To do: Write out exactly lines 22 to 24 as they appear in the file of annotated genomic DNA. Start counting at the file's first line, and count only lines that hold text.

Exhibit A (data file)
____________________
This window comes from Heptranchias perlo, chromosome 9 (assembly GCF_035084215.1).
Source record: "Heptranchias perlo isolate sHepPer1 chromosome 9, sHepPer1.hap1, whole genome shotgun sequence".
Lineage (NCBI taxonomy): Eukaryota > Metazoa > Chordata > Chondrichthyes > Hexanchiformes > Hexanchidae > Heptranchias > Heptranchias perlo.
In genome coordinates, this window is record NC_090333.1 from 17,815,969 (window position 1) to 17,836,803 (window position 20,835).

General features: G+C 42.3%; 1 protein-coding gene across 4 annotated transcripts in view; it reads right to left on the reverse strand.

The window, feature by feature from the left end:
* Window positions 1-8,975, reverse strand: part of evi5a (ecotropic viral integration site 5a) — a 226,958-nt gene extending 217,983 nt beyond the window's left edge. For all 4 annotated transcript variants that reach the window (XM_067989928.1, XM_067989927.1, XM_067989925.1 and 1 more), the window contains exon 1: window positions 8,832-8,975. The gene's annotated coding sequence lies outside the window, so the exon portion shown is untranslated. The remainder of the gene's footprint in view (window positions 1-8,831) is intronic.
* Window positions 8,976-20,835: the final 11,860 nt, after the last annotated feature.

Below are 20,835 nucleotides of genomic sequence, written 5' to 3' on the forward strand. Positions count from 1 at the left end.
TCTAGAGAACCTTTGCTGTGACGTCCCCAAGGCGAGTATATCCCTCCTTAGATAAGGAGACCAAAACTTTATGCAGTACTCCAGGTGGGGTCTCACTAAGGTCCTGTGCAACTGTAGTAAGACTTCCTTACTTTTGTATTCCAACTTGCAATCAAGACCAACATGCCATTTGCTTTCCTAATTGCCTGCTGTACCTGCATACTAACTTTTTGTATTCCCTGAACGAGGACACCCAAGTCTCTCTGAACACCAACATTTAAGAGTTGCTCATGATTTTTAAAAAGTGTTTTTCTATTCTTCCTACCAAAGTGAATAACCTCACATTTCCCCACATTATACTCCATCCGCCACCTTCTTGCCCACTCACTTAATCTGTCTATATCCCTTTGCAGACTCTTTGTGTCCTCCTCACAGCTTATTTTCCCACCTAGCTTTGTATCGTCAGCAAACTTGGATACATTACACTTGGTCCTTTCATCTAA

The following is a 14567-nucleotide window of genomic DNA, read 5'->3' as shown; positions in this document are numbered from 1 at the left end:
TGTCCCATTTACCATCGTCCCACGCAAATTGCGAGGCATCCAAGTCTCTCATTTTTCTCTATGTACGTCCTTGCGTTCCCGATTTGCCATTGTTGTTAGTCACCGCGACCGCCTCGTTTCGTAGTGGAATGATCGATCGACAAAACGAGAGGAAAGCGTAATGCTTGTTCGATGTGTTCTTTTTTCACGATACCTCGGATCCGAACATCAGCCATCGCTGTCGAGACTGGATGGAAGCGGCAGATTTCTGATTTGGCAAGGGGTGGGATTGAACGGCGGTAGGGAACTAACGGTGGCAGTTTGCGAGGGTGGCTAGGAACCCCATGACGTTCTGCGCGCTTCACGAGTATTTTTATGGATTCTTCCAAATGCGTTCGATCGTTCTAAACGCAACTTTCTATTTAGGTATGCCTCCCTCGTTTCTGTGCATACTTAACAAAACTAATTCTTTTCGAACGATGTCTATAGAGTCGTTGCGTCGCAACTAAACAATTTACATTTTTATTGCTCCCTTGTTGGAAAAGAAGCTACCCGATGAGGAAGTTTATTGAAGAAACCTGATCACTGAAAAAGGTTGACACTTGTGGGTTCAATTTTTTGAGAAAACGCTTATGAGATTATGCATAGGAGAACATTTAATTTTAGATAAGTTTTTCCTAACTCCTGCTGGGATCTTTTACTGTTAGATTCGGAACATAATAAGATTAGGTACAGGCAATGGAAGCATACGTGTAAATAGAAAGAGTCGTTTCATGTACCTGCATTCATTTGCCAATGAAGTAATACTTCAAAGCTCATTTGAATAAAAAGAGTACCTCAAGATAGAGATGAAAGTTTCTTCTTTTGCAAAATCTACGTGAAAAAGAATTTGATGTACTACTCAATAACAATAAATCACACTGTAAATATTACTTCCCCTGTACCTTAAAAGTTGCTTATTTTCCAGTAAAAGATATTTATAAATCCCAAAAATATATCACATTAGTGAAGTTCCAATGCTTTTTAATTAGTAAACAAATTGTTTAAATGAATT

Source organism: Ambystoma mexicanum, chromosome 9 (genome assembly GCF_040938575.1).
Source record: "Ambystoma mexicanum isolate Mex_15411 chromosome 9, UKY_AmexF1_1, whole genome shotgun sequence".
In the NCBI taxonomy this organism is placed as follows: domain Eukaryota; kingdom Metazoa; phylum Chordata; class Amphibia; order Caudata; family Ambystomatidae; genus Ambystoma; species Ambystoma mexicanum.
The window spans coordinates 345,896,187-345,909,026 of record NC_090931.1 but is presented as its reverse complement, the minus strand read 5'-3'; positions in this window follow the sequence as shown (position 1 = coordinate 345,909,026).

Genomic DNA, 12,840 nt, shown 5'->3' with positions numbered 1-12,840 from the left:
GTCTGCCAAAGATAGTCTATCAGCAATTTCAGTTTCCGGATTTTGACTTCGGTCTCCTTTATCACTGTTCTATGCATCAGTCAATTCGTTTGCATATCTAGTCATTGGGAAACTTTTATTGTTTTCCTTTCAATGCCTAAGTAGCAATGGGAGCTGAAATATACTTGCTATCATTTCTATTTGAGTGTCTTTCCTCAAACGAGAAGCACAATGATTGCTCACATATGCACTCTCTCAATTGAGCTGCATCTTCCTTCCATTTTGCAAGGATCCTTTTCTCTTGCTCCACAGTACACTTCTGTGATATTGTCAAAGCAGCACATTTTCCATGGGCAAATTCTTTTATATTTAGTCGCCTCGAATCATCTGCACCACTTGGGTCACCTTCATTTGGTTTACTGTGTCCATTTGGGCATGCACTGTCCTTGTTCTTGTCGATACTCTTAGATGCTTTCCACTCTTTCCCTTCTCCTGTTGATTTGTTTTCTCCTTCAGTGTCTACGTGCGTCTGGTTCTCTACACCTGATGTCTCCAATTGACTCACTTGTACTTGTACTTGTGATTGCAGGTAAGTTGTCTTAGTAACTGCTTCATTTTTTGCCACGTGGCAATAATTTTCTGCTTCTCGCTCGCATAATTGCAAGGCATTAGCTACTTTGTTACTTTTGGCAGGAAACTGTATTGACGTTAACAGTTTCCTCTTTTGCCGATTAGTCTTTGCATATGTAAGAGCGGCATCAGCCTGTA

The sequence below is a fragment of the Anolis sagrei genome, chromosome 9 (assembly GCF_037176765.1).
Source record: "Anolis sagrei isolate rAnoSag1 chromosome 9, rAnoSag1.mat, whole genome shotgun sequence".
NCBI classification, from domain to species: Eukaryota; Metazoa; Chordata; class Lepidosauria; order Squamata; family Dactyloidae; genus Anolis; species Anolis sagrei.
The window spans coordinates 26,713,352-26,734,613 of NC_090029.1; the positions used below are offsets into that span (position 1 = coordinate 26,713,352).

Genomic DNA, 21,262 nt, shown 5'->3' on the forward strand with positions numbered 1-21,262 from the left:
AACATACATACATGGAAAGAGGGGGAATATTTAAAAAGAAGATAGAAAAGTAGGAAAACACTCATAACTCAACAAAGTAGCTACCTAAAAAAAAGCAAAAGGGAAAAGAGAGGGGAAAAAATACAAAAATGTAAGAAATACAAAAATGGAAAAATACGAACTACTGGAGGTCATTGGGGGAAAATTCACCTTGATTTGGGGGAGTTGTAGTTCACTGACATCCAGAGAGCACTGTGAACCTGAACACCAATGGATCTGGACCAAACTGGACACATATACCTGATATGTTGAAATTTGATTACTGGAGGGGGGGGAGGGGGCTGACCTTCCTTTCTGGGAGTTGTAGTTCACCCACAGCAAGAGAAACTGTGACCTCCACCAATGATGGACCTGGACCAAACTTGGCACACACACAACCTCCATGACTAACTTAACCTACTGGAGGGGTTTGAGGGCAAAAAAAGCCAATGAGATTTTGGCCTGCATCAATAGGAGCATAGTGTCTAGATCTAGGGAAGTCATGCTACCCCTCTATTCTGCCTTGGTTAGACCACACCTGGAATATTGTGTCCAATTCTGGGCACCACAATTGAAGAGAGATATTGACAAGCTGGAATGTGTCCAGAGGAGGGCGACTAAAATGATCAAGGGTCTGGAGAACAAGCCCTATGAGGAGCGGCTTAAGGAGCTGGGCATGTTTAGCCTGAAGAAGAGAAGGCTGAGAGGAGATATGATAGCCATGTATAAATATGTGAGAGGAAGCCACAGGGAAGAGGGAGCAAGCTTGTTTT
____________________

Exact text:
The window spans coordinates 26,713,352-26,734,613 of NC_090029.1; the positions used below are offsets into that span (position 1 = coordinate 26,713,352).

Genomic DNA, 21,262 nt, shown 5'->3' on the forward strand with positions numbered 1-21,262 from the left:
AACATACATACATGGAAAGAGGGGGAATATTTAAAAAGAAGATAGAAAAGTAGGAAAACACTCATAACTCAACAAAGTAGCTACCTAAAAAAAAGCAAAAGGGAAAAGAGAGGGGAAAAAATACAAAAATGTAAGAAATACAAAAATGGAAAAATACGAACTACTGGAGGTCATTGGGGGAAAATTCACCTTGATTTGGGGGAGTTGTAGTTCACTGACATCCAGAGAGCACTGTGAACCTGAACACCAATGGATCTGGACCAAACTGGACACATATACCTGATATGTTGAAATTTGATTACTGGAGGGGGGGGAGGGGGCTGACCTTCCTTTCTGGGAGTTGTAGTTCACCCACAGCAAGAGAAACTGTGACCTCCACCAATGATGGACCTGGACCAAACTTGGCACACACACAACCTCCATGACTAACTTAACCTACTGGAGGGGTTTGAGGGCAAAAAAAGCCAATGAGATTTTGGCCTGCATCAATAGGAGCATAGTGTCTAGATCTAGGGAAGTCATGCTACCCCTCTATTCTGCCTTGGTTAGACCACACCTGGAATATTGTGTCCAATTCTGGGCACCACAATTGAAGAGAGATATTGACAAGCTGGAATGTGTCCAGAGGAGGGCGACTAAAATGATCAAGGGTCTGGAGAACAAGCCCTATGAGGAGCGGCTTAAGGAGCTGGGCATGTTTAGCCTGAAGAAGAGAAGGCTGAGAGGAGATATGATAGCCATGTATAAATATGTGAGAGGAAGCCACAGGGAAGAGGGAGCAAGCTTGTTTT